Philip L. Kohl, professor of anthropology and Kathryn Wasserman Davis Professor of Slavic Studies emeritus, died on May 12. He served on the Wellesley faculty for 42 years before retiring in 2016. Along with professors Annemarie Shimony and Sally Merry, he was a founding member of the College’s anthropology department.
Over his years of service, including for more than a decade as chair, Phil helped establish a vision of the anthropology department as the most broadly conceived of social sciences, stretching from the ancient past to our imagined collective future. Passionate about engaging students in fieldwork, Phil gave many students and future scholars their first exposure to the field.
Phil received his B.A. in Greek and Latin from Columbia University in 1969 before receiving his Ph.D. in anthropology with a focus on archaeology from Harvard in 1974. Phil’s research expertise lay in the archaeology of Bronze Age Eurasia, grounded in extensive fieldwork collaborations across broad swaths of the former Soviet Union and the Middle East. In seven authored and edited books, as well as more than 100 articles, Phil presented evidence that the transformation of Bronze Age cultures was not the product of isolated cultural change or a deterministic environmental outcome, but rather the result of complex webs of social connectivity.
He was a generous scholar whose research highlighted and helped support the work of colleagues in places like Dagestan, Georgia, and Iran. In addition to the important connections in the ancient past that his work identified, Phil produced foundational work on the ways in which knowledge of the past gets recirculated to serve political and nationalistic aims in the present. His work was supported by multiple grants from both the National Science Foundation and the National Endowment for the Humanities as well as by many other foundations, and he held visiting fellowships at universities in France and Argentina as well as at the New School for Social Research.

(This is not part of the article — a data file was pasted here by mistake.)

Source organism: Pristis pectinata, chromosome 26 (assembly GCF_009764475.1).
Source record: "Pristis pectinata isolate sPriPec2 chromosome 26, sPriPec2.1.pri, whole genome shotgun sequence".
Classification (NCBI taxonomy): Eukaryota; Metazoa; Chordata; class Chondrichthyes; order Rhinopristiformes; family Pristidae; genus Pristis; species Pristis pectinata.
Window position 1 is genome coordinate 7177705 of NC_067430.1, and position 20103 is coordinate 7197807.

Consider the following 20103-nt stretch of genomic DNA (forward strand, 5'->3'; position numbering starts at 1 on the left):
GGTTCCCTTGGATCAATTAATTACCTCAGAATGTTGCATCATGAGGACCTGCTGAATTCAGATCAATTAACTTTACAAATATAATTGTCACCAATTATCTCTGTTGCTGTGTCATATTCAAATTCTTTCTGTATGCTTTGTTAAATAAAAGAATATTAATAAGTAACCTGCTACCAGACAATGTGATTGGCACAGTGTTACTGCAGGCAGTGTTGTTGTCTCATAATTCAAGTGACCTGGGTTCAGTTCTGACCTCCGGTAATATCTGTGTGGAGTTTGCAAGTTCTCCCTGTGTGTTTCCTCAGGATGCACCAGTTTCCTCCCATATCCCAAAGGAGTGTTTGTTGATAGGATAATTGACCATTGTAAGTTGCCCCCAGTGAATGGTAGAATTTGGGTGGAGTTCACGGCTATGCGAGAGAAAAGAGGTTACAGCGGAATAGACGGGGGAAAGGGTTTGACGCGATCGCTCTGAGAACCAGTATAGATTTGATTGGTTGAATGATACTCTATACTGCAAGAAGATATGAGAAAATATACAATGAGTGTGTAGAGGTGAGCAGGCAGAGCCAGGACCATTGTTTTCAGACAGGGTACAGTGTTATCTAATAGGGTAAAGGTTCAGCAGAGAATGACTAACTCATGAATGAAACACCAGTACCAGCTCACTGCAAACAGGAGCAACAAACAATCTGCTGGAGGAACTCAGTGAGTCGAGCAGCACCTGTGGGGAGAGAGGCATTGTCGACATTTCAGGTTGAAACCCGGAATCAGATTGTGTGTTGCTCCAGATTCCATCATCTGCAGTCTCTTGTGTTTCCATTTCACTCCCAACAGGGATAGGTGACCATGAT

At Wellesley, Phil was the inaugural holder of our prestigious Whitehead Associate Professorship of Critical Thought before being appointed in 1999 to the Kathryn Wasserman Davis Chair in Slavic Studies. He helped launch a collaborative Wintersession program in the Republic of Georgia, along with colleagues at Williams and Mount Holyoke, providing many students with a unique immersive experience in a setting simultaneously at the crossroads of Eurasia and the crossroads of the post-Soviet world. In 2015, a year before his retirement, Phil received the Anna and Samuel Pinanski Teaching Prize, in recognition of his outstanding teaching.
Phil, his wife, Barbara, and children, Owen and Mira, were an active part of the Wellesley faculty housing community for many years before moving to and renovating an old farmstead in southern New Hampshire. If he wasn’t in the classroom or doing survey work in a faraway land, Phil could often be found kayaking the lakes and streams of New England.